Facing Your Fears...
Let’s talk about fear… something that has truly domesticated the human race. Fear is a clever adversary that gathers momentum quickly. It attacks your weakest point, beginning in your head, always. It may express itself as self doubt, anxiety and then it clarifies the situation with reason. Reason is fully equipped and once it takes over your head, it enters your body in the form of weakening muscles and shaking. Already your lungs give shortened breath, the sphincter relaxes and your stomach contents have slithered away like a snake.
There is only one way to face fear – and that is to do exactly that, face it. “You’re never completely confident," admits Mike Parsons. “You’re shit scared no matter what when a huge wave rolls you. I mean you can train all day every day and when you get nailed by one of those really big waves, you’re totally at the mercy of the waves and vulnerable, so at that point, like anyone else, I try to relax and stay calm, but really hoping for the best." Since fear begins in the head, this is where we’ll start. Do not concentrate on the consequences. Focus on what you have to do to get that ride of your life. The biggest trick is being able to relax, but this is still an idea until you inspire it with action.
Know the Break. Where are the good ones? Where are the dangerous places to avoid? Is it always breaking in the same spot? Where are the sets breaking? Tick all these boxes and get your line up markers. If the break is too far out to see, watch the way the swells peak up on the reef to help with positioning. Never just jump in and simply follow others - take a bit of time to figure it out yourself. Don’t sit in the lineup too long. Try and get a wave straight away before doubt creeps in.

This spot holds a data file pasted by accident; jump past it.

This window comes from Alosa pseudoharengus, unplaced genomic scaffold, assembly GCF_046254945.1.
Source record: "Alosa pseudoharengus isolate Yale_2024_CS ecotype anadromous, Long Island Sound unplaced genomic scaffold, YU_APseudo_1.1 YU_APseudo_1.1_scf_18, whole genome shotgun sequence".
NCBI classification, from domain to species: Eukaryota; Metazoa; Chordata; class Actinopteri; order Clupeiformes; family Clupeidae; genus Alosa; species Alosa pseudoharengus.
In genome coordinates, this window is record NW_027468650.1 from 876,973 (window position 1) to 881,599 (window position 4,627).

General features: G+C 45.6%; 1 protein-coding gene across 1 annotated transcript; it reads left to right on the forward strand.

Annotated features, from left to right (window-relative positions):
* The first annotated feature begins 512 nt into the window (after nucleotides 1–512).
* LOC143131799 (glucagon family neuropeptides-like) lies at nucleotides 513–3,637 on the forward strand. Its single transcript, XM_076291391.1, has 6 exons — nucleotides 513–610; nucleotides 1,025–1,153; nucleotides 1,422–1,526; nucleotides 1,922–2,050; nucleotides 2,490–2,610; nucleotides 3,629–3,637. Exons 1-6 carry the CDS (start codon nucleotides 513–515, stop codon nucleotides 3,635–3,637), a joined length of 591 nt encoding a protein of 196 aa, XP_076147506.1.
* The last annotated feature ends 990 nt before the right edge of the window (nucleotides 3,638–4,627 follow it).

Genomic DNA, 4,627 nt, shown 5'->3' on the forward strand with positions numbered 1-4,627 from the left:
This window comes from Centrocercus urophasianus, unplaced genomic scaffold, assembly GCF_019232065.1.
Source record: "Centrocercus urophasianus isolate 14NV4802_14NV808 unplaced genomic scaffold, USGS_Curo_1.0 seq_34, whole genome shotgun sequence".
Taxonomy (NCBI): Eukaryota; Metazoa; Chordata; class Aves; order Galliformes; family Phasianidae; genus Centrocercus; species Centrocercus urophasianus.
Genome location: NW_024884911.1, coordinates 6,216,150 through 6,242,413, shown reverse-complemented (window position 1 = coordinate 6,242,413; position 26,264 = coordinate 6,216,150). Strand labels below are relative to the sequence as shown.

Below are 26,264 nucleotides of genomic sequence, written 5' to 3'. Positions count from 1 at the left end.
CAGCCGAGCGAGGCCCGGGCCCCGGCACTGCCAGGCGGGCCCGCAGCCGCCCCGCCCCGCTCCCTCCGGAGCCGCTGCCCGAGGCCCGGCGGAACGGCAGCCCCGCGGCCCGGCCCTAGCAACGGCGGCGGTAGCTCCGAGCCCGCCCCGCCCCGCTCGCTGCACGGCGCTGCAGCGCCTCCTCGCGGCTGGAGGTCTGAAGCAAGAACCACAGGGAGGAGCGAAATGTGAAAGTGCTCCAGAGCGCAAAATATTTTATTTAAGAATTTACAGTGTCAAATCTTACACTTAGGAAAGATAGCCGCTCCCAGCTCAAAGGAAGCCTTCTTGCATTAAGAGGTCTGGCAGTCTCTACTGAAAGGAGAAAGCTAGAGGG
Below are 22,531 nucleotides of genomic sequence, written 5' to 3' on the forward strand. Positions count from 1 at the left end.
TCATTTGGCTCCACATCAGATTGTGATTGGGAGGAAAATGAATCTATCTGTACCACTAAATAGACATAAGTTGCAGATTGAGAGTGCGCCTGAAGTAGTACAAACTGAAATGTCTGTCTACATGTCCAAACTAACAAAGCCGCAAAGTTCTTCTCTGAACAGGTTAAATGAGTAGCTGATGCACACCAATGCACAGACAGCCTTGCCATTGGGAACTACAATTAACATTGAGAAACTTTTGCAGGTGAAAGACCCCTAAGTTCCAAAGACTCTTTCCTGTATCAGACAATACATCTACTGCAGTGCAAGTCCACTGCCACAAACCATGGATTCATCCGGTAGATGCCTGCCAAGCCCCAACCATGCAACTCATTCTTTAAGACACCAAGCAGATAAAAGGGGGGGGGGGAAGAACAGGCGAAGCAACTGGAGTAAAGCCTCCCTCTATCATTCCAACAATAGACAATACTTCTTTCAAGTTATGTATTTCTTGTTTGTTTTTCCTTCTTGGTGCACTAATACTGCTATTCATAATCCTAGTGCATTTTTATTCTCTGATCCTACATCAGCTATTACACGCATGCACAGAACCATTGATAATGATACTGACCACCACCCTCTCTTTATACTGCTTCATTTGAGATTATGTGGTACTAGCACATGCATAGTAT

Know your Equipment. You’re going to go up in size to ride bigger waves. Better to be under-gunned for steep, ledgey waves (like Teahupoo, La Gravier or Shark Island) and over-gunned for big ocean peaks (like Sunset or La Nord).
Lung Capacity: Learning to develop your lung capacity will increase your confidence in pressure situations. Once a day, do this exercise: Hold your breathe for 30 seconds, then breathe normal for 30 seconds. Hold your breathe for 1 minute, then relax for one minute, then hold your breathe for as long as you can. I did it with my (Rip Curl WCT) team before Teahupoo one year and we were all over three minutes after two weeks of doing this.
Don’t Panic: Conserving energy and oxygen when you’re under water is vital. You have to know when to use that energy, and when to relax, you can’t fight the power of the ocean. Only experience will teach you the timing of when to kick to the surface. Mental strength, overcoming an instinct to struggle comes heavily into play here.
Positioning: Look for the biggest part of the wave for big waves over ten feet, as this is your earliest entry point. i.e. the part that breaks first. If it’s a thick reef or beach break, backdoor the thickest section, don’t try to take off on it.
Go! The point comes where you have the decisions to go or not. Practice the former. If you’re actually questioning it, you can surf it. As Mike Parsons says, “A lot of the time you’re doing something wrong you have to wipe out pretty bad to figure out how to do it. But the rewards are there as well - when you challenge yourself a little and then end up getting the ride of your life, there really is no better feeling."